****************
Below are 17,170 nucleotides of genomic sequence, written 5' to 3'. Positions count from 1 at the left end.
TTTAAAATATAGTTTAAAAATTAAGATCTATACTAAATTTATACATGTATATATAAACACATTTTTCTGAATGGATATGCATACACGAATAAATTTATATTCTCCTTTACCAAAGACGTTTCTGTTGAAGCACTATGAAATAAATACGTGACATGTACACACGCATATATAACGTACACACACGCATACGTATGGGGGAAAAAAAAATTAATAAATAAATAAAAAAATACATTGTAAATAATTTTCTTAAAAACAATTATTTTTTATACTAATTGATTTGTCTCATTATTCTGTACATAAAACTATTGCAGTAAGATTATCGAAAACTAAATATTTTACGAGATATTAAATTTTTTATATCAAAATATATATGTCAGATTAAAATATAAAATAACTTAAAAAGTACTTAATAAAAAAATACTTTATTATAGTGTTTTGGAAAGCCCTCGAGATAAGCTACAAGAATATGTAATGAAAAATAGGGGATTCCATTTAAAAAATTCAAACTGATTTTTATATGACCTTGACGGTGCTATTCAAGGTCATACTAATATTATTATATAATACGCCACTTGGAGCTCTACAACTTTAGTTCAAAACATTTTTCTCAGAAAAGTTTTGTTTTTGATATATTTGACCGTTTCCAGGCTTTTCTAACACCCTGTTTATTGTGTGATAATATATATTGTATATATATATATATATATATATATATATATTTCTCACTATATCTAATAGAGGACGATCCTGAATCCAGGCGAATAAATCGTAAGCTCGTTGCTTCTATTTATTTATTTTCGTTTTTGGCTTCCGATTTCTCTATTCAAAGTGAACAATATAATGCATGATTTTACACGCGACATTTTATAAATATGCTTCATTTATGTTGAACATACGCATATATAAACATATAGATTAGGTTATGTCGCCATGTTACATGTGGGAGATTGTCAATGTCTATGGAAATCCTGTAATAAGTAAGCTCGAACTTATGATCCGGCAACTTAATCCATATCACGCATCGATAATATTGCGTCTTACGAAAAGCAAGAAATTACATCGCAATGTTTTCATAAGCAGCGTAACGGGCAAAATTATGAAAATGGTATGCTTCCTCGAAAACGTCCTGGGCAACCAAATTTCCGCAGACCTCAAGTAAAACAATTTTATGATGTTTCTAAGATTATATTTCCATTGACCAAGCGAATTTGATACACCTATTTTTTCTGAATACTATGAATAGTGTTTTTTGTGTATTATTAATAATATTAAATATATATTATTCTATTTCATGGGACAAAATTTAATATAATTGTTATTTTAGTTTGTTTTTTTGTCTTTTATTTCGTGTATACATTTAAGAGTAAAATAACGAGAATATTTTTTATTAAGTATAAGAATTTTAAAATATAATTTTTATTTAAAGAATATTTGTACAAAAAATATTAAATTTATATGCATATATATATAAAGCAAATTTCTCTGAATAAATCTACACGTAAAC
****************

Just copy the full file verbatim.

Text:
Below are 17,170 nucleotides of genomic sequence, written 5' to 3'. Positions count from 1 at the left end.
TTTAAAATATAGTTTAAAAATTAAGATCTATACTAAATTTATACATGTATATATAAACACATTTTTCTGAATGGATATGCATACACGAATAAATTTATATTCTCCTTTACCAAAGACGTTTCTGTTGAAGCACTATGAAATAAATACGTGACATGTACACACGCATATATAACGTACACACACGCATACGTATGGGGGAAAAAAAAATTAATAAATAAATAAAAAAATACATTGTAAATAATTTTCTTAAAAACAATTATTTTTTATACTAATTGATTTGTCTCATTATTCTGTACATAAAACTATTGCAGTAAGATTATCGAAAACTAAATATTTTACGAGATATTAAATTTTTTATATCAAAATATATATGTCAGATTAAAATATAAAATAACTTAAAAAGTACTTAATAAAAAAATACTTTATTATAGTGTTTTGGAAAGCCCTCGAGATAAGCTACAAGAATATGTAATGAAAAATAGGGGATTCCATTTAAAAAATTCAAACTGATTTTTATATGACCTTGACGGTGCTATTCAAGGTCATACTAATATTATTATATAATACGCCACTTGGAGCTCTACAACTTTAGTTCAAAACATTTTTCTCAGAAAAGTTTTGTTTTTGATATATTTGACCGTTTCCAGGCTTTTCTAACACCCTGTTTATTGTGTGATAATATATATTGTATATATATATATATATATATATATATATATTTCTCACTATATCTAATAGAGGACGATCCTGAATCCAGGCGAATAAATCGTAAGCTCGTTGCTTCTATTTATTTATTTTCGTTTTTGGCTTCCGATTTCTCTATTCAAAGTGAACAATATAATGCATGATTTTACACGCGACATTTTATAAATATGCTTCATTTATGTTGAACATACGCATATATAAACATATAGATTAGGTTATGTCGCCATGTTACATGTGGGAGATTGTCAATGTCTATGGAAATCCTGTAATAAGTAAGCTCGAACTTATGATCCGGCAACTTAATCCATATCACGCATCGATAATATTGCGTCTTACGAAAAGCAAGAAATTACATCGCAATGTTTTCATAAGCAGCGTAACGGGCAAAATTATGAAAATGGTATGCTTCCTCGAAAACGTCCTGGGCAACCAAATTTCCGCAGACCTCAAGTAAAACAATTTTATGATGTTTCTAAGATTATATTTCCATTGACCAAGCGAATTTGATACACCTATTTTTTCTGAATACTATGAATAGTGTTTTTTGTGTATTATTAATAATATTAAATATATATTATTCTATTTCATGGGACAAAATTTAATATAATTGTTATTTTAGTTTGTTTTTTTGTCTTTTATTTCGTGTATACATTTAAGAGTAAAATAACGAGAATATTTTTTATTAAGTATAAGAATTTTAAAATATAATTTTTATTTAAAGAATATTTGTACAAAAAATATTAAATTTATATGCATATATATATAAAGCAAATTTCTCTGAATAAATCTACACGTAAAC